Weight loss is important in the prevention of diseases and illnesses such as cancer, diabetes, stroke, high blood pressure, heart disease and many others. Losing weight can also reduce the pressure on your joints. Losing just one pound of weight can reduce the pressure on your knee joints by four pounds; losing 10 pounds reduces 40 pounds of pressure on your knees. Less stress on your knee joints can mean less pain for you!
There are two ways to lose weight: eat a healthy diet and exercise. Daily exercise can take the form of many types of physical activity. The following tips will allow you to get the most out of your exercise program – helping you to take it to a new level and reach your weight loss goals more quickly.
Use Your Muscles
More muscle tissue means you’ll burn more calories, says Chuck Corbin, PhD, a professor of exercise and wellness at Arizona State University in Mesa, Ariz. “Muscle is more dense than fat, and because it can be worked, it uses energy,” he says. Fat does not. “Even at rest, muscle is burning more calories than fat,” says Corbin. The best way to build muscle? Strength-training exercises using dumbbells, weight machines or resistance bands.
Don’t Count on Spot Training
So you’d like to lose the extra roll around your middle. Do you do sit-ups until the cows come home, or do you go for a walk? Aerobic (cardio) exercise, such as walking, cycling or swimming, burns fat all over the body. Those sit-ups may strengthen the muscles under your fat, but they won’t burn the fat itself. There is no such thing as spot reduction. If you do aerobic exercise, weight loss will be easier.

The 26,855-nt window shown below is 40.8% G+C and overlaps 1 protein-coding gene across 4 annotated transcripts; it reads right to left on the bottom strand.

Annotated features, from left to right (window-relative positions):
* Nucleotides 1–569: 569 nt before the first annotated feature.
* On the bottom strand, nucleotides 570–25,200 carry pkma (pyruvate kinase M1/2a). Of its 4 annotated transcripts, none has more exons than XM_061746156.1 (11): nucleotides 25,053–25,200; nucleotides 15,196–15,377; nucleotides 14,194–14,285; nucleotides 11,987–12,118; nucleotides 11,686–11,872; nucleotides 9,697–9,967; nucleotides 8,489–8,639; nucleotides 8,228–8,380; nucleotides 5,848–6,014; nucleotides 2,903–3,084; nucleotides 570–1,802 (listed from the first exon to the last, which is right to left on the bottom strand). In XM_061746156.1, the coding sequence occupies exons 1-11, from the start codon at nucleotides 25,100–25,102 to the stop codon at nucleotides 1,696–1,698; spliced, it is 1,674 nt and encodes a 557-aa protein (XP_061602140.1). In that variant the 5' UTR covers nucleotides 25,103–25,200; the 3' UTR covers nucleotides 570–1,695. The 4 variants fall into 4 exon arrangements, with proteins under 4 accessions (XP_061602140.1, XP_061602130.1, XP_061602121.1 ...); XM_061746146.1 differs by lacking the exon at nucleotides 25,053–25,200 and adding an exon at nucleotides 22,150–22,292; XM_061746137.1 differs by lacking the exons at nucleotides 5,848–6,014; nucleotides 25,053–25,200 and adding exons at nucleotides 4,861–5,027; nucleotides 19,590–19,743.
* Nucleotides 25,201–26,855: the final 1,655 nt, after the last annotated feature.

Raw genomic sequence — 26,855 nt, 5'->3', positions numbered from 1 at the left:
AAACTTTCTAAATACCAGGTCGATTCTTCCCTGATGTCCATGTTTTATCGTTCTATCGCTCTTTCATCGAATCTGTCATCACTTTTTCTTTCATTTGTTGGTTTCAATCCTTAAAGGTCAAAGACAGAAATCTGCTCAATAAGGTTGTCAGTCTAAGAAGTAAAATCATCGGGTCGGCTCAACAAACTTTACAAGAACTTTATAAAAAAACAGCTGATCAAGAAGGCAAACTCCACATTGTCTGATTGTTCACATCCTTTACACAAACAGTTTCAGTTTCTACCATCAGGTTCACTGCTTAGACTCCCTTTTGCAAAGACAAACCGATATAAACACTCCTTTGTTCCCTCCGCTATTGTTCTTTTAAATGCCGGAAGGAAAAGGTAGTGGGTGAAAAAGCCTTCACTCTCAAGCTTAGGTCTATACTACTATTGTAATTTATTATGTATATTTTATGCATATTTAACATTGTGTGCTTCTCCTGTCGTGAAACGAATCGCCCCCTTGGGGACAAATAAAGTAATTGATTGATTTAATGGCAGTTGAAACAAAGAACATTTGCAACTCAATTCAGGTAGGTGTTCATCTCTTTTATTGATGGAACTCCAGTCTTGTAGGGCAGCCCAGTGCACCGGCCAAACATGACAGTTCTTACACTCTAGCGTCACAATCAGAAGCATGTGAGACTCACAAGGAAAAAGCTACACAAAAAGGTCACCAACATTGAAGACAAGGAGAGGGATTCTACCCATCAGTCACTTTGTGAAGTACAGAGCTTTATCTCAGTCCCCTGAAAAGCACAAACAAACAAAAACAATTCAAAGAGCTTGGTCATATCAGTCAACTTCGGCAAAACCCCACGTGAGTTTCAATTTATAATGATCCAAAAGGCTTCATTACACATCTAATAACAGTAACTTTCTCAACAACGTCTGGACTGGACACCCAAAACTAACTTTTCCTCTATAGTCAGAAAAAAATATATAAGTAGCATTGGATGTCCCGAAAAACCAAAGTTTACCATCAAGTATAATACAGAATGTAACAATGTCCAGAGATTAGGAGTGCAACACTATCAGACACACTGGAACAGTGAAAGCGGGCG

Which type of exercise should you do first – cardio or strength training? Many personal trainers recommend doing strength training first. Their reason? You’ll use your available energy to lift weights, and then when you do your aerobic exercise, you’ll be more likely to burn fat because you will have already burned through the calories taken in during the day and will reach deeper into fat stores. However, some experts say that if weight loss is your goal, start with cardio. Eric Von Frohlich, a New York City-based private trainer and group exercise instructor at Equinox fitness clubs, says, “If you do strength-training first, your muscles will be fatigued from lifting weights, then you won’t be able to do as much cardio work, which means you’ll burn fewer calories.”
Put in the Time
For years, experts have been recommending 30 minutes of activity on five or more days per week. But to lose weight, more activity is needed; the United States Department of Agriculture (USDA)recommends 60 to 90 minutes per day. One study showed that people who lost an average of 72 pounds maintained their loss by exercising one hour per day. The 60 to 90 minutes can be a combination, say 30 minutes of walking, 20 minutes of strength training, 10 minutes of stretching and 30 minutes of household chores or gardening.
For general health purposes, experts recommend getting at least 30 minutes of moderate-intensity activity (broken into 10 to 15 minute blocks, if necessary) three times a week. If getting even that much is a challenge for you, you should speak with your doctor about a safe way to push your exercise frequency, duration or intensity higher to spur weight loss.
Move Every Day
A single 24-hour period of inactivity can lead to a 25 percent increase in the amount of fat tissue and a 19 percent increase in the size of fat cells, according to University of Missouri-Columbia researchers who studied the effects of daily exercise and inactivity. Without a doubt, exercise and weight loss go hand in hand.
This article is taken from http://www.arthritistoday.org